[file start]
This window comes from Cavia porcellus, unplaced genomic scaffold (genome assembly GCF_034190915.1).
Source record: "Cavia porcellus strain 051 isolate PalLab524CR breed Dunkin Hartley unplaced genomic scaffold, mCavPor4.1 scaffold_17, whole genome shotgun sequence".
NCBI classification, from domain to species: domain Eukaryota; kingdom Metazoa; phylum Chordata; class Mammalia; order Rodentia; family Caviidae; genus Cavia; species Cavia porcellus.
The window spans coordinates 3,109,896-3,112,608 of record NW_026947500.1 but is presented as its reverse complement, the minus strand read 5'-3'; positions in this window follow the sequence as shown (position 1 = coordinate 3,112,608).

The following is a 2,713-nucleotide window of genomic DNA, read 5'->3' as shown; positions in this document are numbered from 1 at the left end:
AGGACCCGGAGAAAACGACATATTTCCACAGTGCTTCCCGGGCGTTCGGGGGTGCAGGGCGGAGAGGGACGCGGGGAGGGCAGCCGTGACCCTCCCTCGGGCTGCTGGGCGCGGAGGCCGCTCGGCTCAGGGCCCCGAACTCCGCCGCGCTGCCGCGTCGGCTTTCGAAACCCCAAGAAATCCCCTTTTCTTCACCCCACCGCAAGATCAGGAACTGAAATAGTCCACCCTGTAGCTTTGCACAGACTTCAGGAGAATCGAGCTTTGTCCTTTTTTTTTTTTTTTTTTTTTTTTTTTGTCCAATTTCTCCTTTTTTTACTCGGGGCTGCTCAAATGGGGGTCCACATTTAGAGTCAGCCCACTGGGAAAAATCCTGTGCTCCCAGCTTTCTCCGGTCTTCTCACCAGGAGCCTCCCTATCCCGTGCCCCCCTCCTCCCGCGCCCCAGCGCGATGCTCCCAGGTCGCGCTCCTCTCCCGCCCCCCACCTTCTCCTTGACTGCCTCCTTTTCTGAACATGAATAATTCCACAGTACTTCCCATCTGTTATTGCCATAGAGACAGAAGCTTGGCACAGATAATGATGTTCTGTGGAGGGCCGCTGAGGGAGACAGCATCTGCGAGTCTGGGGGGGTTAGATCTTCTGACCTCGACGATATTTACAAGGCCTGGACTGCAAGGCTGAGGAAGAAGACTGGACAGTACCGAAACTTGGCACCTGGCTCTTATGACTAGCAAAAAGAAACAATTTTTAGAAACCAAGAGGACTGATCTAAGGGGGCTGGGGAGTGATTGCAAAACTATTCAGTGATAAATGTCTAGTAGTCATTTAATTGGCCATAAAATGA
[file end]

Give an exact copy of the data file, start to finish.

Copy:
This window comes from Cavia porcellus, unplaced genomic scaffold (genome assembly GCF_034190915.1).
Source record: "Cavia porcellus strain 051 isolate PalLab524CR breed Dunkin Hartley unplaced genomic scaffold, mCavPor4.1 scaffold_17, whole genome shotgun sequence".
NCBI classification, from domain to species: domain Eukaryota; kingdom Metazoa; phylum Chordata; class Mammalia; order Rodentia; family Caviidae; genus Cavia; species Cavia porcellus.
The window spans coordinates 3,109,896-3,112,608 of record NW_026947500.1 but is presented as its reverse complement, the minus strand read 5'-3'; positions in this window follow the sequence as shown (position 1 = coordinate 3,112,608).

The following is a 2,713-nucleotide window of genomic DNA, read 5'->3' as shown; positions in this document are numbered from 1 at the left end:
AGGACCCGGAGAAAACGACATATTTCCACAGTGCTTCCCGGGCGTTCGGGGGTGCAGGGCGGAGAGGGACGCGGGGAGGGCAGCCGTGACCCTCCCTCGGGCTGCTGGGCGCGGAGGCCGCTCGGCTCAGGGCCCCGAACTCCGCCGCGCTGCCGCGTCGGCTTTCGAAACCCCAAGAAATCCCCTTTTCTTCACCCCACCGCAAGATCAGGAACTGAAATAGTCCACCCTGTAGCTTTGCACAGACTTCAGGAGAATCGAGCTTTGTCCTTTTTTTTTTTTTTTTTTTTTTTTTTTGTCCAATTTCTCCTTTTTTTACTCGGGGCTGCTCAAATGGGGGTCCACATTTAGAGTCAGCCCACTGGGAAAAATCCTGTGCTCCCAGCTTTCTCCGGTCTTCTCACCAGGAGCCTCCCTATCCCGTGCCCCCCTCCTCCCGCGCCCCAGCGCGATGCTCCCAGGTCGCGCTCCTCTCCCGCCCCCCACCTTCTCCTTGACTGCCTCCTTTTCTGAACATGAATAATTCCACAGTACTTCCCATCTGTTATTGCCATAGAGACAGAAGCTTGGCACAGATAATGATGTTCTGTGGAGGGCCGCTGAGGGAGACAGCATCTGCGAGTCTGGGGGGGTTAGATCTTCTGACCTCGACGATATTTACAAGGCCTGGACTGCAAGGCTGAGGAAGAAGACTGGACAGTACCGAAACTTGGCACCTGGCTCTTATGACTAGCAAAAAGAAACAATTTTTAGAAACCAAGAGGACTGATCTAAGGGGGCTGGGGAGTGATTGCAAAACTATTCAGTGATAAATGTCTAGTAGTCATTTAATTGGCCATAAAATGA